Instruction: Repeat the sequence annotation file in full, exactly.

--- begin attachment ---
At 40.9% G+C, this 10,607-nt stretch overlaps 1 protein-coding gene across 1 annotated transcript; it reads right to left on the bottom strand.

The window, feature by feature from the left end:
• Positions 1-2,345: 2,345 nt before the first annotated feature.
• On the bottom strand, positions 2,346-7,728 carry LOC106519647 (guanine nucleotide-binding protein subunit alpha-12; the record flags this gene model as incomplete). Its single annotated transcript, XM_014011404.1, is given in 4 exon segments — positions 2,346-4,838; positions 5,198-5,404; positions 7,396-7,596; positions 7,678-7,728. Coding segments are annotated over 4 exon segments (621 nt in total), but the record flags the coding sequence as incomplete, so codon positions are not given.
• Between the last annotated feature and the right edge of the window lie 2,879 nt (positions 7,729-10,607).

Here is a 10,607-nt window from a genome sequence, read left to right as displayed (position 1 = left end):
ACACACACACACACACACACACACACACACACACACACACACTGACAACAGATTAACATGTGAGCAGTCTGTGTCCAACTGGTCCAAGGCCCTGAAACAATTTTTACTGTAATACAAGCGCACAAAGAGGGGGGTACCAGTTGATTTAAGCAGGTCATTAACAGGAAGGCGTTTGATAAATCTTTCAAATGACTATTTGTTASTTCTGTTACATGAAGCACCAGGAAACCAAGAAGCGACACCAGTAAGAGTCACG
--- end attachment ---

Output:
At 40.9% G+C, this 10,607-nt stretch overlaps 1 protein-coding gene across 1 annotated transcript; it reads right to left on the bottom strand.

The window, feature by feature from the left end:
• Positions 1-2,345: 2,345 nt before the first annotated feature.
• On the bottom strand, positions 2,346-7,728 carry LOC106519647 (guanine nucleotide-binding protein subunit alpha-12; the record flags this gene model as incomplete). Its single annotated transcript, XM_014011404.1, is given in 4 exon segments — positions 2,346-4,838; positions 5,198-5,404; positions 7,396-7,596; positions 7,678-7,728. Coding segments are annotated over 4 exon segments (621 nt in total), but the record flags the coding sequence as incomplete, so codon positions are not given.
• Between the last annotated feature and the right edge of the window lie 2,879 nt (positions 7,729-10,607).

Here is a 10,607-nt window from a genome sequence, read left to right as displayed (position 1 = left end):
ACACACACACACACACACACACACACACACACACACACACACTGACAACAGATTAACATGTGAGCAGTCTGTGTCCAACTGGTCCAAGGCCCTGAAACAATTTTTACTGTAATACAAGCGCACAAAGAGGGGGGTACCAGTTGATTTAAGCAGGTCATTAACAGGAAGGCGTTTGATAAATCTTTCAAATGACTATTTGTTASTTCTGTTACATGAAGCACCAGGAAACCAAGAAGCGACACCAGTAAGAGTCACG